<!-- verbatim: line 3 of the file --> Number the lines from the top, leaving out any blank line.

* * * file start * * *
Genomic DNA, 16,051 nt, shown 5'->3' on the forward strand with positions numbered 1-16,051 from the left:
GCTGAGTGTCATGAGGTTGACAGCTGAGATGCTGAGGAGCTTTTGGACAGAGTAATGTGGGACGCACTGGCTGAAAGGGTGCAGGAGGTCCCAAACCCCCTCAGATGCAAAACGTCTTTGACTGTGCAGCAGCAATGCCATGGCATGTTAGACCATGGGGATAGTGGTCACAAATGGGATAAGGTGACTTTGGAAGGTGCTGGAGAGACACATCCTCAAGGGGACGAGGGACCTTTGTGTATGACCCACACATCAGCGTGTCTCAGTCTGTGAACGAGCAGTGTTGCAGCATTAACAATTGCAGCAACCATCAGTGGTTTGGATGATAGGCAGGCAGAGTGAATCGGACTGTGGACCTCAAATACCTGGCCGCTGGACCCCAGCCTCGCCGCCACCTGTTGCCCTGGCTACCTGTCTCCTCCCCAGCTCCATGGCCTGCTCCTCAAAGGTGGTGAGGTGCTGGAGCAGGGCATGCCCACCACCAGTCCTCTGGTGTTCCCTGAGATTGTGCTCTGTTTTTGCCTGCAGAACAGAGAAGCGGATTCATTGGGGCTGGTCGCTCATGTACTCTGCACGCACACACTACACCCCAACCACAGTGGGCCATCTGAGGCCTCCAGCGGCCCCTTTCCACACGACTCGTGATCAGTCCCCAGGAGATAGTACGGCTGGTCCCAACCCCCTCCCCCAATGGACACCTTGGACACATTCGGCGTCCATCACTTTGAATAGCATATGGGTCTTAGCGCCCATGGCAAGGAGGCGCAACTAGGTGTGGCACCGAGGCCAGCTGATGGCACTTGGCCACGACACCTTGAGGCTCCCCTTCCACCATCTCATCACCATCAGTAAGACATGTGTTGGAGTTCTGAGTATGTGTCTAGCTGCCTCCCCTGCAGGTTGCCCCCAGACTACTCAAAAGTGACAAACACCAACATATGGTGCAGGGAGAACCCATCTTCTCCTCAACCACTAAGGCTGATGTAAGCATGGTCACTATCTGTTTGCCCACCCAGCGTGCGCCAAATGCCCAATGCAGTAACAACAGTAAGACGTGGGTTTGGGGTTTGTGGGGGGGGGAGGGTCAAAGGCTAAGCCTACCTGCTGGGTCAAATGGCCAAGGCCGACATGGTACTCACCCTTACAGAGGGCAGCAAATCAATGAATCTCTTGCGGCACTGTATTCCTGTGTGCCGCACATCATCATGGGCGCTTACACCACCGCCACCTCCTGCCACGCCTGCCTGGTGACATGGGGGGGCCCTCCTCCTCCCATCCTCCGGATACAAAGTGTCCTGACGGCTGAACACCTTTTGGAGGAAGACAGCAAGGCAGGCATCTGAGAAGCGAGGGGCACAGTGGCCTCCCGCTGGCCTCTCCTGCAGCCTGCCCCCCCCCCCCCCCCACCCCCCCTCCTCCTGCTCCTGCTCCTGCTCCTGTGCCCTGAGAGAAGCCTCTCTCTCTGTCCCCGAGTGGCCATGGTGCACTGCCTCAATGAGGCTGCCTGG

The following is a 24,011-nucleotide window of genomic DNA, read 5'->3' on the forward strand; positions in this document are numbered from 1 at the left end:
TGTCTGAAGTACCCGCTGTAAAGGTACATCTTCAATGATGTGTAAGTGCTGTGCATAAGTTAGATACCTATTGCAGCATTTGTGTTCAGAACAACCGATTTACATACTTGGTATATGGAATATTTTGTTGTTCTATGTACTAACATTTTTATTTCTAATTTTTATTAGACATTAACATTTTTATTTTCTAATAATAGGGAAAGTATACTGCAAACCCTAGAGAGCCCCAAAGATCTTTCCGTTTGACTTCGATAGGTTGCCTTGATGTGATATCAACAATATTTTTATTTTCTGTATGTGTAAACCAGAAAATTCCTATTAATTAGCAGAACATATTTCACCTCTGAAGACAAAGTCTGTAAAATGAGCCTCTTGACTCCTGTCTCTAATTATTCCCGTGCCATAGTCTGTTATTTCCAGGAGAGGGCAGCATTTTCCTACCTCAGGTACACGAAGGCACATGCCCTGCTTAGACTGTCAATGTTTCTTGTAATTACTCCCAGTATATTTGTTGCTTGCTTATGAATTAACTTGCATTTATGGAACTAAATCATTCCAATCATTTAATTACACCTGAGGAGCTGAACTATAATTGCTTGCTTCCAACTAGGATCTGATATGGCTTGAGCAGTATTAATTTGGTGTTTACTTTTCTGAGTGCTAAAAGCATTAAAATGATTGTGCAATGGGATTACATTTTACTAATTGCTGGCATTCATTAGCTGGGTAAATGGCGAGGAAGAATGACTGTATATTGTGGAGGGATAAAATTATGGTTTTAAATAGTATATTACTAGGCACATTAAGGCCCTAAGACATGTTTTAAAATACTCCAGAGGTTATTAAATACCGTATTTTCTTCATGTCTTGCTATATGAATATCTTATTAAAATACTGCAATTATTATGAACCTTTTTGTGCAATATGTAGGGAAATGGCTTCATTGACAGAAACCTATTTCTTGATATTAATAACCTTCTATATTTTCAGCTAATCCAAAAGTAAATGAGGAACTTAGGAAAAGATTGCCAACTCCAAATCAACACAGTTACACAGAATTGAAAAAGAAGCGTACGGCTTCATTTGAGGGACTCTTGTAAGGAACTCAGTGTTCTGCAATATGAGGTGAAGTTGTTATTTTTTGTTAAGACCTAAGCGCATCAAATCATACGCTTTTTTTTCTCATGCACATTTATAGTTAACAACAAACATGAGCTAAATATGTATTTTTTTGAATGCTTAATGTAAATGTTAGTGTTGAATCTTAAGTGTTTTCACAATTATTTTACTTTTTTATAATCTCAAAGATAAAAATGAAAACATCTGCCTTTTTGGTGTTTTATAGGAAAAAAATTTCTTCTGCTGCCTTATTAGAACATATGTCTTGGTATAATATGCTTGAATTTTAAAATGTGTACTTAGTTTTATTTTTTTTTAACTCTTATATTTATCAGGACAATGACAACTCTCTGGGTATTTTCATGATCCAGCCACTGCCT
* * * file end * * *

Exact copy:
The following is a 24,011-nucleotide window of genomic DNA, read 5'->3' on the forward strand; positions in this document are numbered from 1 at the left end: